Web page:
Your smartphone is a pocket portal to information on just about every song and movie in history, thanks to the internet—and it’s better than you might have realized at matching what’s in the real world to the wealth of data on the web.
Of course, there aren’t going to be too many occasions when you won’t know what you’re listening to or what you’re watching—it’s usually going to be you who has picked the music or movies in the first place—but when the situation comes up, here’s how to quickly and easily identify any song or movie you come across using just your phone.
The latest Google Pixel phones can identify songs playing in the background without you having to do anything at all—the title and artist just pop up on screen. From Settings, go to Sound and Now playing to turn it on (it’ll even keep a history of the songs it’s heard even if you don’t check right while the track is playing).
You can call the Google Assistant into action to identify a song as well, though oddly it only works on Android and not iOS: Just say or type, “What song is this?” and after a few seconds, you should have a match. If you launch a Google voice search (via the microphone icon on the Google app search bar, for example), you might see a What’s this song? button if Google recognizes music is playing, so you can also just tap this to get a result.
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Siri works in the same way. If you say, “Hey Siri” (or hold down the side button on your iPhone), then ask, “What song is this?” you should get the right result back fairly promptly. While we didn’t have time for a detailed run of experiments, Siri and Google Assistant seem similar in terms of speed and accuracy when it comes to recognizing songs.
Then, of course, there’s Shazam, which is now owned by Apple but still exists as a separate app for Android and iOS. You can identify songs that are playing in your current location by tapping the big S button on the main screen, or use the background listening feature that works a bit like the Now playing option on the Pixels—for the second option, you’ll find an option called Auto Shazam in the app settings, which you need to turn on.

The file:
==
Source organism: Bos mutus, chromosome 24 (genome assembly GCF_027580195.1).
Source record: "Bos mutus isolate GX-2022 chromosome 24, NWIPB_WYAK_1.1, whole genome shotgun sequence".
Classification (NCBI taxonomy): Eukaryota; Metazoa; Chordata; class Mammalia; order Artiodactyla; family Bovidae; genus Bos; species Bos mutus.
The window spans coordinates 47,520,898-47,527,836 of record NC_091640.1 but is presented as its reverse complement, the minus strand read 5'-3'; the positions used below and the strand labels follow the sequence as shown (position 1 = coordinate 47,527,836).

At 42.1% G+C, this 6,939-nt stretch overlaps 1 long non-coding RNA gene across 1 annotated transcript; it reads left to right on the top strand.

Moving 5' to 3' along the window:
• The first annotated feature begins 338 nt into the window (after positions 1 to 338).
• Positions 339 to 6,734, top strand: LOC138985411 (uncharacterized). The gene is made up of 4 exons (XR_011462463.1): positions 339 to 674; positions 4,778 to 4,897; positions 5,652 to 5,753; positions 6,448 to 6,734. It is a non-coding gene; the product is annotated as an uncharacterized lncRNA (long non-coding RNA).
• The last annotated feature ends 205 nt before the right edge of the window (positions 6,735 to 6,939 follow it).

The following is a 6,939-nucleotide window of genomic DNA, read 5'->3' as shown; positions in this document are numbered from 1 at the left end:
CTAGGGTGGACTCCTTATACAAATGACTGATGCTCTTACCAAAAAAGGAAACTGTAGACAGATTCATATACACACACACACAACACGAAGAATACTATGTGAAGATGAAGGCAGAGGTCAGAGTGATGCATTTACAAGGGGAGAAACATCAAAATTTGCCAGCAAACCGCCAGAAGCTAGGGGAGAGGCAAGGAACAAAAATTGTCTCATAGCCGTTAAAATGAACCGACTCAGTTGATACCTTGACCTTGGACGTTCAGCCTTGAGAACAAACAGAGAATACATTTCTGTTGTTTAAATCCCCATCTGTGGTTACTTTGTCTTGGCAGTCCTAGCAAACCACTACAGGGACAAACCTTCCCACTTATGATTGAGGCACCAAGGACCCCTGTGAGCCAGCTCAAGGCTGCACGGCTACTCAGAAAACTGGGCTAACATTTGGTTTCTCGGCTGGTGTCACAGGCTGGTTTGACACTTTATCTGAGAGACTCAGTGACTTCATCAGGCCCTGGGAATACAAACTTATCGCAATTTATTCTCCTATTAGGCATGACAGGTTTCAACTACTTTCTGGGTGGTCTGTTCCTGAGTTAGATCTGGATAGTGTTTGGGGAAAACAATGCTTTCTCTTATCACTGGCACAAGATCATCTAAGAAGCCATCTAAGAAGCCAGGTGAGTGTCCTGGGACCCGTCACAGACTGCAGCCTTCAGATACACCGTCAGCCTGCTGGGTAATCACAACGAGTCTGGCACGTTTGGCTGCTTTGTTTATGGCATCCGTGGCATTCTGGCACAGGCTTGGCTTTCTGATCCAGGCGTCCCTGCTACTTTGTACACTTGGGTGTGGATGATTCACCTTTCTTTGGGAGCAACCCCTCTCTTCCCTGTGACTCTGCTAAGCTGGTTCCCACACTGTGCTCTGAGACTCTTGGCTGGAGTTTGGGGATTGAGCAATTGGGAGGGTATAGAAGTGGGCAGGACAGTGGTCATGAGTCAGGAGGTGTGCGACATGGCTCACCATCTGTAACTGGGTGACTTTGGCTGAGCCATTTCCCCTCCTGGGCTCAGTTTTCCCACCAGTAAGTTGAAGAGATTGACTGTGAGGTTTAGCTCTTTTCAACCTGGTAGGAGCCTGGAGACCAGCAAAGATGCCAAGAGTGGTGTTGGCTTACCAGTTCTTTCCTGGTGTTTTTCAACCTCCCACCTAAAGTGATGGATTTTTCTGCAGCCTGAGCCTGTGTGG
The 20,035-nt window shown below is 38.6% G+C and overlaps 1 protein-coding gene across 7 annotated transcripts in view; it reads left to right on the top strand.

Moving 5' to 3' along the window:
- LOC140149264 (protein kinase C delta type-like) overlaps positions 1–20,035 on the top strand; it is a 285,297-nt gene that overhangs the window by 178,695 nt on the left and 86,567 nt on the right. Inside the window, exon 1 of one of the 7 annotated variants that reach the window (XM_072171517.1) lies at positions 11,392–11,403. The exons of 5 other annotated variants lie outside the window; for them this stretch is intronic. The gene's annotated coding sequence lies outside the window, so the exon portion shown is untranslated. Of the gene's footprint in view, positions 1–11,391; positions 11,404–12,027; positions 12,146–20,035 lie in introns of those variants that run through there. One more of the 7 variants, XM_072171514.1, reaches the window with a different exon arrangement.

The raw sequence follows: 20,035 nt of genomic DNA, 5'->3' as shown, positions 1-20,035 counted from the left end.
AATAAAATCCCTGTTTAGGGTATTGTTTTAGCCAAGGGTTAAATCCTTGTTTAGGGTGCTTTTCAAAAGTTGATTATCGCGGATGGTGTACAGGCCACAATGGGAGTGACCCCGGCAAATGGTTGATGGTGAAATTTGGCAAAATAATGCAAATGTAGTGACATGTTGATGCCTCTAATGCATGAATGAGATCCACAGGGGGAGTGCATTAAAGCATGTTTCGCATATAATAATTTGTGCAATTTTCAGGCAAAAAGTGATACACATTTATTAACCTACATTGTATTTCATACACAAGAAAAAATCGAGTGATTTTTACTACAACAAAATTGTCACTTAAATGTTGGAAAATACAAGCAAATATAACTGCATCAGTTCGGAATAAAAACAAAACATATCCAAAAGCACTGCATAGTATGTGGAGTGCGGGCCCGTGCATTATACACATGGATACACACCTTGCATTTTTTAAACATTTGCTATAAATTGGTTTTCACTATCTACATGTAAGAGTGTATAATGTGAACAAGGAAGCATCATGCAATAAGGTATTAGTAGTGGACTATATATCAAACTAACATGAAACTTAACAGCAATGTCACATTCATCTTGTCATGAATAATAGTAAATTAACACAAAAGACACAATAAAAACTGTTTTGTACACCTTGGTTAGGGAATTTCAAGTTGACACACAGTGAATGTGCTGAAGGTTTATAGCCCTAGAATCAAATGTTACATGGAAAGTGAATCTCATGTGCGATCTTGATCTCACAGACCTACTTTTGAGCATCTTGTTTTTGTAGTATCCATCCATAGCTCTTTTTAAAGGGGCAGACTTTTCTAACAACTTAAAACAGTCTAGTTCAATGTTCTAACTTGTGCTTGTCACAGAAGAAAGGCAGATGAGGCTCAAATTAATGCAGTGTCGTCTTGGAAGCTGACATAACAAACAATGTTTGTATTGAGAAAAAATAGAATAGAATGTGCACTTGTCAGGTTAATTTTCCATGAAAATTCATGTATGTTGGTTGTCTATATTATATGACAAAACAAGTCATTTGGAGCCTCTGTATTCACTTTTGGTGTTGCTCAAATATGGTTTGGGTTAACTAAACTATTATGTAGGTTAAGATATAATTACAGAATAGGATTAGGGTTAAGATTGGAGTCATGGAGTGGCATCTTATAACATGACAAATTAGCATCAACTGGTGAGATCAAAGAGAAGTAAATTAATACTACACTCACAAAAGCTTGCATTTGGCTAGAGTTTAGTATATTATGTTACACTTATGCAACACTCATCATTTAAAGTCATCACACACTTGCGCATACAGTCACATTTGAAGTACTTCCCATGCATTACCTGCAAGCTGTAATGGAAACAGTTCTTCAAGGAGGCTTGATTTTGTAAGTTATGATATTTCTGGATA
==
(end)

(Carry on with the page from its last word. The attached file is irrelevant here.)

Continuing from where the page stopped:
SoundHound for Android and iOS is another great option for identifying tunes: Just tap the S button on the front screen to tell the app to start listening. You can’t have SoundHound listening in the background all the time like you can with Shazam, but what you can do is hum or sing a song to try and get SoundHound to recognize it—this works more often than not, we’ve found, though obviously it depends on the quality of your delivery.
Another option, if you can hear the words to the song, is to type a snippet of the lyrics into your favorite web search engine. Based on our experience, this will often bring you the results you’re looking for, though the more lines of lyrics you can remember and the more unusual the phrasing the better (searching for “I love you lyrics” probably won’t get you directly to the song you’re after, as there are dozens of tracks with that title).
Movies are a little tricker: There isn’t really a ‘Shazam for movies,’ as it were, perhaps because it’s less likely that you’re going to be watching something that you don’t know the title of. It can definitely still happen though, if you catch a glimpse of a screen in a bar or a hotel lobby, while you’re channel-surfing or walking through an electronics store, or if you’re watching a movie supercut on YouTube.
If your film knowledge is good enough to recognize one or two of the actors involved, we’ve found that a quick web search for these names together usually throws up the right result. Add in as many extra keywords as you can, including the setting and movie genre if you can identify it, and you’ll usually get the match you’re looking for.
If that’s not an option, try taking a photo of one of the movie scenes and run a web search through Google Images on that instead. Admittedly this can be a bit hit and miss—close-ups of actors or distinctive sets and locations work best—but we’ve found that a lot of the time it can lead you to something related to the film, or at least tell you who one of the stars is.
Google search and Google Assistant are better than you might think at identifying movies from scraps of information, like a character, a scene, a line of dialog. Ask Google Assistant what the film with the big blue man is, and it’ll respond with The Watchmen; ask it about the film with the big space bugs, and it knows you mean Starship Troopers. Siri isn’t yet up to speed on these sorts of questions, so you’ll need to use Google’s app here.
Another Google app, YouTube for Android and iOS, can help you as well, though here you usually have to be more specific about what you’ve seen in a film. A YouTube search for “movie scene woman gets off bus” won’t get you to The Royal Tenenbaums, but “Gwyneth Paltrow gets off bus” will.
The music apps we mentioned above can help identify movies as well—sometimes. You don’t have to wait for a big musical number or the closing credits—they’re very often able to pick up background or instrumental music that appears on a film’s score, giving you another way of figuring out what you’re watching. This depends on the sound being on and you being clo